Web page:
Last week, I talked about building character and used the international response to the Paris attacks as an example of us looking out for one another in times of crisis. I also talked about some of the attacks on local Muslims that took place in the wake of the Paris attacks and mentioned that while they showed there is a great deal of ignorance in our country, there is still a lot of good that exists in people, like those who stepped forward to help the affected communities.
Afterward, I was asked why it was that some Canadians responded to the Paris attacks by attacking Muslims and the mosques in our own country. What do people have to fear in Canada?
I’m not sure there’s a simple answer to that question, but there are a couple of factors that have come to mind this past week.
While flipping through The Toronto Star a few days ago, I noticed a headline that read “France mourns victims of jihadists”. The story was, of course, about the victims of the Paris attacks.
Just from reading the headline, I felt uncomfortable. The word “jihadist” brought about a fear of some monstrous entity that I knew was a dangerous mass, even willing to kill innocent people to get what they want. And maybe it wouldn’t have seemed so frightening if their attacks were limited to far away countries where crimes like this took place more frequently.
But no—they attacked Paris. And that’s what’s scary: if they could do that to France where there are laws and people to enforce them, what’s stopping them from doing the same thing here?
And this is all from a quick glance at the headline.
When I got past my instinctive reaction and really thought about it though, it came to mind that “jihadist” is a total buzzword in the media today, far removed of its original meaning. Simply the use of the word in our society is enough to evoke fearsome images of foreign bombers without even having to think about what the word means.
Jihad is a complex term. As you will read in the article on Islamophobia this week, it refers to a “struggle”. And the biggest struggle in the life of a Muslim—indeed, in the lives of many people in general—is the struggle to overcome one’s own weaknesses and become a better human being. Obviously, if ISIS were real jihadists, their actions would be the opposite that they are now.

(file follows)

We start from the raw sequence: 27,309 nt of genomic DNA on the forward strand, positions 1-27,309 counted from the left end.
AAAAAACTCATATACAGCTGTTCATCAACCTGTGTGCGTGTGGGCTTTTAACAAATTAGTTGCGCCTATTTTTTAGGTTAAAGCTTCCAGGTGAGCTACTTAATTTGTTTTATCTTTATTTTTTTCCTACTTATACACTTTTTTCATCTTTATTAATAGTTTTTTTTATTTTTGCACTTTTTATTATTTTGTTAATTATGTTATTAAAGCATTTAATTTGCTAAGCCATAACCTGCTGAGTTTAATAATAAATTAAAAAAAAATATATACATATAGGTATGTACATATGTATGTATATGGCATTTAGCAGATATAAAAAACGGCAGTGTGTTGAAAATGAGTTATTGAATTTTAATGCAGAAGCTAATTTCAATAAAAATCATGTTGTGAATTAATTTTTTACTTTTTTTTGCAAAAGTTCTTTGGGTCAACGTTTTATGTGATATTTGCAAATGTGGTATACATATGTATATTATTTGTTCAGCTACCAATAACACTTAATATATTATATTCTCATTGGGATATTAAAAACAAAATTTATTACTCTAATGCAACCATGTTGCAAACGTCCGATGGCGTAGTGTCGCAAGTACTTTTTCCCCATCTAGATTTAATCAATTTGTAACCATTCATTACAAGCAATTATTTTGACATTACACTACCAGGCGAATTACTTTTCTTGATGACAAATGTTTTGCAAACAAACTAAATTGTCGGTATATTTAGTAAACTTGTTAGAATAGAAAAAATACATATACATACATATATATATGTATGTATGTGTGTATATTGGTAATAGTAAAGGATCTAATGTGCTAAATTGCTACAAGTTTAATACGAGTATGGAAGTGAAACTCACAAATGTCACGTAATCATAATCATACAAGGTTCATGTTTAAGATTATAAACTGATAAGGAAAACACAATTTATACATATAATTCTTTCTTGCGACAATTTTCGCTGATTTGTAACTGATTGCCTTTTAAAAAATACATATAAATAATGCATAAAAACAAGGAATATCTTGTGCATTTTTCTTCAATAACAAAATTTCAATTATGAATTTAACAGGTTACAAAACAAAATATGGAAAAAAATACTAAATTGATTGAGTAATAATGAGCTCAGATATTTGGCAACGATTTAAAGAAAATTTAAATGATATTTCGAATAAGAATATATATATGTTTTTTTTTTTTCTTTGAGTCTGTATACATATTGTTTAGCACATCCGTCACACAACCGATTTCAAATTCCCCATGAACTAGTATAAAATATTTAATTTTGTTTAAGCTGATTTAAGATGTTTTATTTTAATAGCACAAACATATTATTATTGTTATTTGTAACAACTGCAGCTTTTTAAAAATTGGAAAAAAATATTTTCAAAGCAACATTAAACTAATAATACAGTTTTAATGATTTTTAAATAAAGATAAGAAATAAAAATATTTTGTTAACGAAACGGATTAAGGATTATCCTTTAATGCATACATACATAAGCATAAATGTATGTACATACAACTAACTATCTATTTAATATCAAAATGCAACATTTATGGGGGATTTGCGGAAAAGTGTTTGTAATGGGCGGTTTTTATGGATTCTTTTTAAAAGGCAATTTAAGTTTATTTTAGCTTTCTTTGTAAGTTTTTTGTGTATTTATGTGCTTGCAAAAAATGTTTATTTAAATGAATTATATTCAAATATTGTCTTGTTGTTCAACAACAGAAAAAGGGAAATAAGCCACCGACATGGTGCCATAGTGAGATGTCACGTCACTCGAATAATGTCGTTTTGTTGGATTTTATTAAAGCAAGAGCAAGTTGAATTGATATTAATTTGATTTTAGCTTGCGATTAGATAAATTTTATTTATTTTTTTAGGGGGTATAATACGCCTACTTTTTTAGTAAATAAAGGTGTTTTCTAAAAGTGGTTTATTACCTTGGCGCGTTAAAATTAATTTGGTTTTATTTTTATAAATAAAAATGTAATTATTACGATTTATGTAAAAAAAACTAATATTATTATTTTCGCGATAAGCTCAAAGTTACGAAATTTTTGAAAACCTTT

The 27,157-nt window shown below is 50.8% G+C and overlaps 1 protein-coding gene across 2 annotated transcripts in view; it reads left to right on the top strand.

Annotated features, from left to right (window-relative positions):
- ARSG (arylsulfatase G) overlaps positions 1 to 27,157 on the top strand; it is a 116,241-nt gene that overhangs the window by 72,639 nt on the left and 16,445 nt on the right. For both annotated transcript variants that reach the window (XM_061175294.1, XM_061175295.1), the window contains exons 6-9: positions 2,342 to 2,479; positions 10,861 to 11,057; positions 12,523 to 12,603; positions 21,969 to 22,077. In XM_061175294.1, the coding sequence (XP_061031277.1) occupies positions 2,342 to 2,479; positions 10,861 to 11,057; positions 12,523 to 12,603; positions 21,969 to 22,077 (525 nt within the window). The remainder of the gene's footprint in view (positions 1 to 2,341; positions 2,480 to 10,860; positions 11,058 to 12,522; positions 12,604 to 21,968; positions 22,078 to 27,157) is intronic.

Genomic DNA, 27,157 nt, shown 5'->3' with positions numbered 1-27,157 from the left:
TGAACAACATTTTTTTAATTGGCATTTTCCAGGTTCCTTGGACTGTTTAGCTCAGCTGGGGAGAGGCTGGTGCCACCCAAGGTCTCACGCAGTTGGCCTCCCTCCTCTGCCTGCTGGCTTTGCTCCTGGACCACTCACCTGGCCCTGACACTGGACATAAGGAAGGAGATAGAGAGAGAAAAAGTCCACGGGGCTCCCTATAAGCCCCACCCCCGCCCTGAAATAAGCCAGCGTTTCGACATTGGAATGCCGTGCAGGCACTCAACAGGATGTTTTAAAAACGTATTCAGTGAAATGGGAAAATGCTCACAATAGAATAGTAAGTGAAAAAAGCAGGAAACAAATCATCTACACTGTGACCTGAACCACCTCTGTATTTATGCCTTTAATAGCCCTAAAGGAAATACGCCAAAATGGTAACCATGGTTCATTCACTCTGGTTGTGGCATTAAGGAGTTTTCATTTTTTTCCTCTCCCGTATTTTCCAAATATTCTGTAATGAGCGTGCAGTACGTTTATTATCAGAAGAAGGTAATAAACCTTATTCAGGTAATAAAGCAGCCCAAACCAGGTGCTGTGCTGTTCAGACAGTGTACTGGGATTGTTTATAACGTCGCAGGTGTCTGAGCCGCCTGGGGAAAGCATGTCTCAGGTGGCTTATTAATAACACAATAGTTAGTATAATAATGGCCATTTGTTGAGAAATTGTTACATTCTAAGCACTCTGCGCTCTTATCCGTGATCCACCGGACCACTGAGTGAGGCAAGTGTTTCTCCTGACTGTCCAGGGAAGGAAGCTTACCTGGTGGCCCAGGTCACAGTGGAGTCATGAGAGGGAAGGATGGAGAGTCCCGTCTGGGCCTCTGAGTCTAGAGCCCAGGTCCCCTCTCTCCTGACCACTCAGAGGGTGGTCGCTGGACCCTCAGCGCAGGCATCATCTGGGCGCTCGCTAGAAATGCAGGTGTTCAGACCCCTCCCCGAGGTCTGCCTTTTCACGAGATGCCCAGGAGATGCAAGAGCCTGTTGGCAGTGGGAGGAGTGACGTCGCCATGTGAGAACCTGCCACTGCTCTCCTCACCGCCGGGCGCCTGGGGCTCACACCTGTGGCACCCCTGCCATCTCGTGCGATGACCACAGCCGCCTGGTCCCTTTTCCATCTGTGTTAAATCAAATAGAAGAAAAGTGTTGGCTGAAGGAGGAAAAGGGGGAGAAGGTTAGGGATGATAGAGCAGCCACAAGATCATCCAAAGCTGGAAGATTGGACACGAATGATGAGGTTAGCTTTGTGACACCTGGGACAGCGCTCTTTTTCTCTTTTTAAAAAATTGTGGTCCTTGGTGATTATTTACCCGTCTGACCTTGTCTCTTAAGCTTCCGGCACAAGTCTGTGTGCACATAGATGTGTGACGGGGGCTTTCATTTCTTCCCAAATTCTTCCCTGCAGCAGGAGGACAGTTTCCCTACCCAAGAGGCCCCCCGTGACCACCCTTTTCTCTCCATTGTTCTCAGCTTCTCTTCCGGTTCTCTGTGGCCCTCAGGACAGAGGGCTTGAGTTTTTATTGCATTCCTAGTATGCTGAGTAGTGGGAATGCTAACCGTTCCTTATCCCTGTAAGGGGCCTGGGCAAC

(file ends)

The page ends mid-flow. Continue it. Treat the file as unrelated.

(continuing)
But the fact that terrorists—when executing their attacks in the name of Islam—are so often referred to as jihadist, Islamist, even sometimes Islamic, in the media makes it easy for people to associate their actions with Islam. Heck, even I felt uncomfortable reading the headline—and I’m Muslim.
And that fear, when it spreads across society as a whole, also impacts the Muslims living in Western countries.
Take, for example, a second recent feature in The Toronto Star about Muslim women who at some point or another decided to stop wearing the hijab, even if temporarily. The timing of the piece was interesting to say the least, considering how some hijab-wearing women were assaulted in Canada in the aftermath of the Paris attacks.
Sure enough, at least one of the reasons cited for a woman’s decision to stop wearing the hijab was because of safety reasons.
A second Muslim woman featured in the piece was from our very own campus. The third-year student explained that while wearing the hijab, she felt judged by Muslims and non-Muslims alike.
And yet another woman said she decided to stop wearing the hijab because she felt that people assumed everything she said or did was related to her faith.
In other words, living in a western country where your faith is often misunderstood, it’s not always easy to do things knowing that they’ll seem strange, offensive, or even oppressive in the eyes of others. It’s another great example of jihad.
So then, what do we do about all the fear?
Well, let’s start with understanding that beneath the headcoverings are people who fear the same things you do. The difference is that our jihad is often about keeping up our faith in spite of the fear and misconceptions of those around us. Perhaps society’s jihad is to learn more about it.